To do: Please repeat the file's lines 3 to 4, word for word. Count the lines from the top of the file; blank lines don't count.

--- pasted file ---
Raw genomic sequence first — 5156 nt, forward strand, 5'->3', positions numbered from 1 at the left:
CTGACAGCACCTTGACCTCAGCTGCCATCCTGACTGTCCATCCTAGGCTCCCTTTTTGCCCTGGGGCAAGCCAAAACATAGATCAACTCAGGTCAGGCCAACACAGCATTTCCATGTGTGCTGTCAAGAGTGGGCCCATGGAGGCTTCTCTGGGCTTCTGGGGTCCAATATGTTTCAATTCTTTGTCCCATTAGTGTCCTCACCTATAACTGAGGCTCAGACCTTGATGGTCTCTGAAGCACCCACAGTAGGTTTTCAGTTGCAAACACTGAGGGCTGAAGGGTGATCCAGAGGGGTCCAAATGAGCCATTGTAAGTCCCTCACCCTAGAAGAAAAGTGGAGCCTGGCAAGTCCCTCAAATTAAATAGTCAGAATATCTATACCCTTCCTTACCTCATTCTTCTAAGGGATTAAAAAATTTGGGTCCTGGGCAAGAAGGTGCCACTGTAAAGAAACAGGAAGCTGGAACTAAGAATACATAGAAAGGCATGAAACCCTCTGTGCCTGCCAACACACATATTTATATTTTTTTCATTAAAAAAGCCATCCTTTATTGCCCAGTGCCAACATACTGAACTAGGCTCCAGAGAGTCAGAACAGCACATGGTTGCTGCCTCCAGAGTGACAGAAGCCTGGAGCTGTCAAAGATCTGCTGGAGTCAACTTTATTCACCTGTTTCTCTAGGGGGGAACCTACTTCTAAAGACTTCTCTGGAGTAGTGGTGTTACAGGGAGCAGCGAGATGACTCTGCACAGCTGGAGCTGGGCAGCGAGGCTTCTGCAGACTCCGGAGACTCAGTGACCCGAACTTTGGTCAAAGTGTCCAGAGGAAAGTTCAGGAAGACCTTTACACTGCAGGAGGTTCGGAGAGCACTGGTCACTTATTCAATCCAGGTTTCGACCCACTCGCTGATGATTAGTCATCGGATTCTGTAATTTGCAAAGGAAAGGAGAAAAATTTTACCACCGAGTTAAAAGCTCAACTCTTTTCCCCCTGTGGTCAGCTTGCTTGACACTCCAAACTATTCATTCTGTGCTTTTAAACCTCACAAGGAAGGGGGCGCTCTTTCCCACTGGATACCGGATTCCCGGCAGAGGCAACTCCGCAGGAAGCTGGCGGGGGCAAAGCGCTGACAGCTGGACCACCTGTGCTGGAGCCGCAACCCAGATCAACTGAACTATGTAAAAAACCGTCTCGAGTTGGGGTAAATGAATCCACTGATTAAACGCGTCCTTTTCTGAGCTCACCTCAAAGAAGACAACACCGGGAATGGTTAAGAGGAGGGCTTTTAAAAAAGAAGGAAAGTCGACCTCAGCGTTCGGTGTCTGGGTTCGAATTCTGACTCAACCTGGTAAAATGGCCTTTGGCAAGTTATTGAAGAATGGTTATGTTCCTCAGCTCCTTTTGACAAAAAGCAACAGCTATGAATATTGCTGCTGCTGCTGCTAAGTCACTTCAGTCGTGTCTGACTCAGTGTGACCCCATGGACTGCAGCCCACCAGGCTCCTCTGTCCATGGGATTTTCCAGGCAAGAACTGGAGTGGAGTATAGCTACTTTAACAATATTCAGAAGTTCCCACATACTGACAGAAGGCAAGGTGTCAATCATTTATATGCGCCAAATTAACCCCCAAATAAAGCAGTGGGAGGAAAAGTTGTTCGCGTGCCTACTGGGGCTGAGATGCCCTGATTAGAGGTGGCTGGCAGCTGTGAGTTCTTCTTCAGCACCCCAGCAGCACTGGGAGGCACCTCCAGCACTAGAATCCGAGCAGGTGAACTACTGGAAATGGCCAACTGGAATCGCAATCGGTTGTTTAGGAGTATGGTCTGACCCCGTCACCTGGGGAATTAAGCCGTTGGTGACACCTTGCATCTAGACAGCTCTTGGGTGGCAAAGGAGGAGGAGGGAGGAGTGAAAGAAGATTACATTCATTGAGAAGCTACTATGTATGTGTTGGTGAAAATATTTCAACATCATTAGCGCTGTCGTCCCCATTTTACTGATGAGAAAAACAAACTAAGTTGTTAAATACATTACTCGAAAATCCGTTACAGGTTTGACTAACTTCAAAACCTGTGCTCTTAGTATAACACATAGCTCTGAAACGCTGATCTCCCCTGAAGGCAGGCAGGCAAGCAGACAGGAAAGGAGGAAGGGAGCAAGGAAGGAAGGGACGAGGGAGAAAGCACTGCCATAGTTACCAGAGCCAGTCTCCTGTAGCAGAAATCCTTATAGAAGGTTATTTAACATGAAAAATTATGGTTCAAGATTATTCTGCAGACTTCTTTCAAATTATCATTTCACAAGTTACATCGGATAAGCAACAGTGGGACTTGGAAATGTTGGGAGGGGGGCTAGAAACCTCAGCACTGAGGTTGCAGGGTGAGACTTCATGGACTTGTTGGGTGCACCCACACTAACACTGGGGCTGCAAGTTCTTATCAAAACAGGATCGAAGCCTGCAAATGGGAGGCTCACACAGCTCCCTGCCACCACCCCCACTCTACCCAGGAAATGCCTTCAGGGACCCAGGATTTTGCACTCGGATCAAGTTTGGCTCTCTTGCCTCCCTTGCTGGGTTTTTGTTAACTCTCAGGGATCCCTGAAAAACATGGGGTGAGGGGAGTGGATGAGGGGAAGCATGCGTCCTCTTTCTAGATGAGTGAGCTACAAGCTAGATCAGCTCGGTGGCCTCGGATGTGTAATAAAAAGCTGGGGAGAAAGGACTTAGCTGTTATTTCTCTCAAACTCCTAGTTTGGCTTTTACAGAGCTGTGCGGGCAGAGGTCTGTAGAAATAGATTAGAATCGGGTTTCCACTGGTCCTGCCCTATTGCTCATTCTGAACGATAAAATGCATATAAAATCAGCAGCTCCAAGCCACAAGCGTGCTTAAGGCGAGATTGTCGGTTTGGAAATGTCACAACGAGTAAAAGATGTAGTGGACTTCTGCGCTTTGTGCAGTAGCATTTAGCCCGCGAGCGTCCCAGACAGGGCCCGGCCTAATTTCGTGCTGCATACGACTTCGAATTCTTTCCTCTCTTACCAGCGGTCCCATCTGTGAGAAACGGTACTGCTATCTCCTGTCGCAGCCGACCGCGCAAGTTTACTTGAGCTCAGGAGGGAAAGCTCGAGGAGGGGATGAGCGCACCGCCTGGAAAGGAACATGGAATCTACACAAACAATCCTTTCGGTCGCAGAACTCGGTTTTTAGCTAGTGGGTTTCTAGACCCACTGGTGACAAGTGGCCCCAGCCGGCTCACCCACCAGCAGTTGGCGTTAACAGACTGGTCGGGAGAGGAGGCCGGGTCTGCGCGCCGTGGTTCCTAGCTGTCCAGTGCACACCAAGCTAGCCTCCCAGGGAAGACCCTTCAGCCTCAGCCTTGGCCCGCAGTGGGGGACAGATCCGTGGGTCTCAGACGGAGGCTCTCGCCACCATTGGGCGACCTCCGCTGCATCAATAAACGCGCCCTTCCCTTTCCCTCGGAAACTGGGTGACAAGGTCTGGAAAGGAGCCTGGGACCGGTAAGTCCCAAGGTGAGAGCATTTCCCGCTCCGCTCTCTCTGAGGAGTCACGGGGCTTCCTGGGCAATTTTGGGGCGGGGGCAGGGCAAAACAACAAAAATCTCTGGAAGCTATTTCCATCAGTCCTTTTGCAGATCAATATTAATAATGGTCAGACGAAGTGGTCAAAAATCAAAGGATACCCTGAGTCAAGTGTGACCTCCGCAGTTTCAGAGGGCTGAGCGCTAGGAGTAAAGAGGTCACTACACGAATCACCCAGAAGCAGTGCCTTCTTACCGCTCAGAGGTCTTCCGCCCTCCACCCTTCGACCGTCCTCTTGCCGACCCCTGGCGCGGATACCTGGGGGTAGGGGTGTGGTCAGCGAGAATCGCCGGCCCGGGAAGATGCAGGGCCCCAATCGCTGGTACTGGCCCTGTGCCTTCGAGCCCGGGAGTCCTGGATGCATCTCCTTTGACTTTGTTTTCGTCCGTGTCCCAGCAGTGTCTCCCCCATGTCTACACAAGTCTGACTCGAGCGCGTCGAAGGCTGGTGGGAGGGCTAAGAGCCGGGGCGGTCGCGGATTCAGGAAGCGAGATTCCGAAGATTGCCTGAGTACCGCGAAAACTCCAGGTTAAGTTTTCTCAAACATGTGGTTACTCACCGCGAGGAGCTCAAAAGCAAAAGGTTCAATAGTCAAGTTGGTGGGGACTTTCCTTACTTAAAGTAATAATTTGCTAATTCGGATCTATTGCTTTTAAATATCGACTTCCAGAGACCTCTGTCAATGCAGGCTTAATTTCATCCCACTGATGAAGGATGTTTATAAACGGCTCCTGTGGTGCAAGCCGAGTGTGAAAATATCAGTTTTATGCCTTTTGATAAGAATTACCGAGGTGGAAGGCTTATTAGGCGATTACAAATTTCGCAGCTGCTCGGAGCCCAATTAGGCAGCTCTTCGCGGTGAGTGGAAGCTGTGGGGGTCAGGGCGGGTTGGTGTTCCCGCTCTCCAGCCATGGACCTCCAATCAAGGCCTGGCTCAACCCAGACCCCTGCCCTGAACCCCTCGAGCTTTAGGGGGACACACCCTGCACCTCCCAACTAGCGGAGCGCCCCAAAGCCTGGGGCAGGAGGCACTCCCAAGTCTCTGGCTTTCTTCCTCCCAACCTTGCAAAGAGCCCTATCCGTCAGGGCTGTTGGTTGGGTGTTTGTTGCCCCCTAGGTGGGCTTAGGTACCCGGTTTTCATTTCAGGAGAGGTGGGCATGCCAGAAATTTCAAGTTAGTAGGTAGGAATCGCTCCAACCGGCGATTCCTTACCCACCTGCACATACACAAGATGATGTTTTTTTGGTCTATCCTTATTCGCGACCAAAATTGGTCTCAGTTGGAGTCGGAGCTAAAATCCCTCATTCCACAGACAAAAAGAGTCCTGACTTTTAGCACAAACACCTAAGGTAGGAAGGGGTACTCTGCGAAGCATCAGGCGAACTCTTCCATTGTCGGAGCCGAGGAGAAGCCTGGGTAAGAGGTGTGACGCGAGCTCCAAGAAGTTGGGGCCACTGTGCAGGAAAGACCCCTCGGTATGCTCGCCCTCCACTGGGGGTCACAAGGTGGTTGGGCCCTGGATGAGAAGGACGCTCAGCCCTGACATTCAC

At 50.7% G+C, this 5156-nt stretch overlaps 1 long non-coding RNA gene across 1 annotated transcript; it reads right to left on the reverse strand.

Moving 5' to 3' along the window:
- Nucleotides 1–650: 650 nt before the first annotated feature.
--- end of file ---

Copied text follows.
At 50.7% G+C, this 5156-nt stretch overlaps 1 long non-coding RNA gene across 1 annotated transcript; it reads right to left on the reverse strand.

Moving 5' to 3' along the window: